He negotiated an accord with unions to reduce strikes and restrain wages.

He floated the dollar and deregulated the financial system.

Tax was overhauled, tariffs were slashed, and enterprise bargaining began.

In foreign affairs, Hawke was the driving force behind APEC and helped bring peace to the killing fields of Cambodia.

He made Australia an active player in world disarmament and an influential advocate of free agricultural trade.

He ended Whitlam's legacy of free tertiary education and introduced Medicare - a new version of Whitlam's Medibank.

Sometimes he overreached. His promises to end child poverty and to negotiate an Aboriginal treaty came back to mock him.

Through it all, Hawke was, to the public, good old Hawkie, the leader with the common touch, often wreathed in cigar smoke or, occasionally, tears.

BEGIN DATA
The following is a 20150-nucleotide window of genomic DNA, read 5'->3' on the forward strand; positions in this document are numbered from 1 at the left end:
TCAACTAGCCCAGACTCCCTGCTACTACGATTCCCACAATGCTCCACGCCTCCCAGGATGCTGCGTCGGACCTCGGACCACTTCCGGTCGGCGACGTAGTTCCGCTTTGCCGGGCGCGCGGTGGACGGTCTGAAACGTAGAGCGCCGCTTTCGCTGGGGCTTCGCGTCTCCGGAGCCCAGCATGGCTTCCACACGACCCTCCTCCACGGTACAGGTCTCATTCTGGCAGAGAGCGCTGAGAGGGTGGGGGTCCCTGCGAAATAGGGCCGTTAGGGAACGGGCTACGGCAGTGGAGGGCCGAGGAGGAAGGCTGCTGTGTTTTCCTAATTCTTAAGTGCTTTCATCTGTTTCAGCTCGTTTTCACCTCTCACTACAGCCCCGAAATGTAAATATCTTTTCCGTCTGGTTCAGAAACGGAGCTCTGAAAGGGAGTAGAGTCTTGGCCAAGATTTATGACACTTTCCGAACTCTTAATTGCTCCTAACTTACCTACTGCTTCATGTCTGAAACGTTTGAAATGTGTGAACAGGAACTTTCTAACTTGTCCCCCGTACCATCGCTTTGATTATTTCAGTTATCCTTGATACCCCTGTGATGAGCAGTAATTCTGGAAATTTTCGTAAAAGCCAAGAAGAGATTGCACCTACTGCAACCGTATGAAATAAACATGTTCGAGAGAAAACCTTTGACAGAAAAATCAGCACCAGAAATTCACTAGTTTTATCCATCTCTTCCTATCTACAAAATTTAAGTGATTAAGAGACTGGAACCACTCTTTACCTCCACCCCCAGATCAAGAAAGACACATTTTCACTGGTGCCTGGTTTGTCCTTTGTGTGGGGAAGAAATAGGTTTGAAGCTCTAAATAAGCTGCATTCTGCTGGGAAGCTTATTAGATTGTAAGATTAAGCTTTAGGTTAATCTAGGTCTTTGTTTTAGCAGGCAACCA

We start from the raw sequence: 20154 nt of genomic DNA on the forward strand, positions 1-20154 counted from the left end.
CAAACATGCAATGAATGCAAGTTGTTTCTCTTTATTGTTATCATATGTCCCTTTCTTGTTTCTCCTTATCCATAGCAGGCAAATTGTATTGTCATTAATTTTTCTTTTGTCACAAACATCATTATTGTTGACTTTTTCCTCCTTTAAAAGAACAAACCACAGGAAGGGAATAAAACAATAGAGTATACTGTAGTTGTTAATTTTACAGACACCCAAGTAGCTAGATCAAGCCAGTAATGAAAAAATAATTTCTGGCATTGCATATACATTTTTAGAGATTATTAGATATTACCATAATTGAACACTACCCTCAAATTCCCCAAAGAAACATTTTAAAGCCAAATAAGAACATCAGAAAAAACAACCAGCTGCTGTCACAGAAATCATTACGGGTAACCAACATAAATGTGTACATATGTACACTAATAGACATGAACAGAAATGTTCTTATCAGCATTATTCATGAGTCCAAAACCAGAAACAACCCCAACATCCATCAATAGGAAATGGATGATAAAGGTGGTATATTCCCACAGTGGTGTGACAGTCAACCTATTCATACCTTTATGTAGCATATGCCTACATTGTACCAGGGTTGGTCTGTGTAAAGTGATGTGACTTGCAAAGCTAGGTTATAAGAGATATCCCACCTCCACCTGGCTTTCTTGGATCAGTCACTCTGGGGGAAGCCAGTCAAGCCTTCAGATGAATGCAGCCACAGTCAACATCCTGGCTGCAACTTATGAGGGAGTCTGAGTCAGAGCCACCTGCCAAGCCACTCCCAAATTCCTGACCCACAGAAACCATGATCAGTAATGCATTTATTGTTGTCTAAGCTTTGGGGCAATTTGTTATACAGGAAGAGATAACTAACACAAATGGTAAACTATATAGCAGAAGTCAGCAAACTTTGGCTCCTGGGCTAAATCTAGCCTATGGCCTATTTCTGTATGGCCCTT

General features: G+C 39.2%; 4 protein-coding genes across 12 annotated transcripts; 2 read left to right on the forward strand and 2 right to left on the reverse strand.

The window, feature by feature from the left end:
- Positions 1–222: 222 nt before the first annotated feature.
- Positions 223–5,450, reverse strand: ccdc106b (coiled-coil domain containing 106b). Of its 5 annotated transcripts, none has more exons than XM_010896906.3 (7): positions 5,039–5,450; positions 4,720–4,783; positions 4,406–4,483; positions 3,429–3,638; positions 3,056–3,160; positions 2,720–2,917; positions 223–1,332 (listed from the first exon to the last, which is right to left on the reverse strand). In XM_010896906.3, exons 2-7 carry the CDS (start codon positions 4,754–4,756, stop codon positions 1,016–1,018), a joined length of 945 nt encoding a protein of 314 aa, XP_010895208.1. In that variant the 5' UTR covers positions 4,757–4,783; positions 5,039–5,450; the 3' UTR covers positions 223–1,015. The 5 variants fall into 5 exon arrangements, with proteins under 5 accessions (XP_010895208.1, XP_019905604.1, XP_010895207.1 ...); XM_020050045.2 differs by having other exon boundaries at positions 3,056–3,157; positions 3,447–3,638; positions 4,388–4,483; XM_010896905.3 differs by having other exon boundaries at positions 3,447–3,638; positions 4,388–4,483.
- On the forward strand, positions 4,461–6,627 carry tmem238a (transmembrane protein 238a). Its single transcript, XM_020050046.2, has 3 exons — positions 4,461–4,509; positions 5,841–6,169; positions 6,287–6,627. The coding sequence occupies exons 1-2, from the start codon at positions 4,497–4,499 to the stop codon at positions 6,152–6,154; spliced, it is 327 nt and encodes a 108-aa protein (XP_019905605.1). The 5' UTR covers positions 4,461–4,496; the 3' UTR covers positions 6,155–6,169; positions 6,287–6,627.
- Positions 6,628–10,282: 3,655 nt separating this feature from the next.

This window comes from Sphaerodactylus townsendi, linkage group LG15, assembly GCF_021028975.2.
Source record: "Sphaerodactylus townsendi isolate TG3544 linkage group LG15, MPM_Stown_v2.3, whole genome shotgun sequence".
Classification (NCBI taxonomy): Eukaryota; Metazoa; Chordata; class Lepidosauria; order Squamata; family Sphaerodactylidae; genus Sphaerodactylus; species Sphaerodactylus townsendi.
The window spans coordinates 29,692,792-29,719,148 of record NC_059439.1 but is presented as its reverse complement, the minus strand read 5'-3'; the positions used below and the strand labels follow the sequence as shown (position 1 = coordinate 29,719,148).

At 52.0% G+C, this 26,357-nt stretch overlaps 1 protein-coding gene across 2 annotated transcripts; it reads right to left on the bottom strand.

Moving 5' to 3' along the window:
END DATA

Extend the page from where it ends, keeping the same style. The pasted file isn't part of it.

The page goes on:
His love of sport and delight in Australian victories were impossible to counterfeit.

In the euphoria of Australia's America's Cup triumph, Hawke, champagne-soaked and in a garish jacket festooned with flags, declared "any boss who sacks anyone for not turning up today is a bum."

In late 1988 he and Keating, each with a trusted witness, signed the secret Kirribilli House pact in which Hawke promised to hand over to his increasingly impatient treasurer after the 1990 election.

He reneged and after one failed attempt, Keating toppled him in December 1991. Labor, for the first time, had voted out a serving prime minister.

He and Hazel soon divorced and Hawke married d'Alpuget. Soon after, Hazel began her long battle with Alzheimer's disease.

Hawke remained active as a business consultant, company director and visiting professor.

He wrote his memoirs and co-authored a major report on the ALP.

His place in the Labor pantheon was formally acknowledged in 2009 when he became only the third person to be awarded national life membership of the party.

© AAP 2019